YOUR VIEW: Let's kill capital punishment
Americans should be terribly troubled that the U.S. Supreme Court is divided about whether a lethal injection used in 36 states causes excruciating pain in violation of the Constitution to those condemned to die by lethal injection.
Executions have stopped in Kentucky and other states. The use of a three-drug protocol has come into scrutiny due to the fears they cause excruciating pain to the condemned. If the first anesthetic does not take hold, the second paralyzes the prisoner, rendering him or her unable to express pain; a third drug stops the heart.
Some justices say there is no painless requirement in the Constitution. Injections have been stopped since September. Several justices want to continue the executions as before. A final decision should come by late June.
The fact that the Supreme Court is troubled by this issue is positive. I hope it is finally the beginning of the end of capital punishment in America. It has been banned in most countries. Americans always had a love affair with capital punishment. And that love affair — like most affairs — must come to an end. Eighty percent once supported the death penalty, but the figures have come down to 69 percent. No American wants to serve on a death penalty jury case.
If this barbaric act is going to continue, we need to feel the injection of the deadly poison coming into the veins of the condemned. We need to feel the agony and the panic. We need to feel the horror because we are responsible for this process. This latest controversy regarding the death penalty makes me wonder when we are going to join the world and abolish this archaic and inhumane practice. It is not a deterrent to crime. It puts us back in the Stone Age.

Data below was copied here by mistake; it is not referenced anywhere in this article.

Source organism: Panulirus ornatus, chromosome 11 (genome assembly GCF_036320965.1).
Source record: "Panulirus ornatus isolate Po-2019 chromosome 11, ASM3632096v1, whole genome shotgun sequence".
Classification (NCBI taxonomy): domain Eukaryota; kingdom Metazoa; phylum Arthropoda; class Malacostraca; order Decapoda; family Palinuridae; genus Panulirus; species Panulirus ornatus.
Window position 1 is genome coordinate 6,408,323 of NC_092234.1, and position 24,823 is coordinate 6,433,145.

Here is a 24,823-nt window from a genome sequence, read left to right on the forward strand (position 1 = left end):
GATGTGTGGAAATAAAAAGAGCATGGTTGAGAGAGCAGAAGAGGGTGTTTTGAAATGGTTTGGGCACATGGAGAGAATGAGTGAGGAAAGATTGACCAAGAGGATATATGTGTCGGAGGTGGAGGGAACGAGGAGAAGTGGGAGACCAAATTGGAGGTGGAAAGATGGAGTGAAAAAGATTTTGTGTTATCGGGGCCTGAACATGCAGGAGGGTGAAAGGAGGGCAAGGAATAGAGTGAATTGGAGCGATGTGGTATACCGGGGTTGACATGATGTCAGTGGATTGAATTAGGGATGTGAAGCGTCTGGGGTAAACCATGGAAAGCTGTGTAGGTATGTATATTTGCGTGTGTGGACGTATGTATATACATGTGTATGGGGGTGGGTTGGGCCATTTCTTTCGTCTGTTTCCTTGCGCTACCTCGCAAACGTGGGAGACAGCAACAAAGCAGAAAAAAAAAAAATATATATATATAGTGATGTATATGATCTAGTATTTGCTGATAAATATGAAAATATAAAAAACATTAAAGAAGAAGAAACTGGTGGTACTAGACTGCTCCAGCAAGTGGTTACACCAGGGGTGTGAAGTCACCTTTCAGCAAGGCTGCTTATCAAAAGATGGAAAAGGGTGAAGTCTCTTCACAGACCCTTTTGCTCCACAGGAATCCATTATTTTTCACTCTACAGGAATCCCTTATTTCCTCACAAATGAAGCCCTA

I want to see the face and the suffering of the condemned, being paralyzed and experiencing excruciating pain. Before he or she dies, I want to feel it all. If it is the electric chair, I want to see if the condemned's head will catch on fire, like has happened before. I want to be there when the executioner messes up and the execution fails, and the court declares, "Kill him again." The second time it works. Imagine, even retarded people and minors have been executed.
We should not forget that the two Bush brothers in Texas and Florida lead the nation with 469 executions. It was a key factor that catapulted George W. Bush to the national stage and the White House.
If we want executions to continue, let's make them international public events when we kill any American. Public executions would show the whole world how far behind the United States is and how we seek revenge.
History shows that the rich need not worry about the death penalty. They get the best justice money buys, while the poor get government public defenders who often plea bargain in ways that make justice cry. Statistics have proven that capital punishment is a waste of resources in the criminal justice system.
In the death penalty debate, Americans are ambivalent about the whole process. Let's just kill the bad guys after midnight. Poison them, hang them, gas them, use the electric chair, but do not get me involved emotionally and psychologically. Every time America executes one of us, we are all culpable.
Life without parole is the alternative to the death penalty. Let's kill capital punishment. We have had enough Saccos and Vanzettis. How many innocent were executed?
We will never know.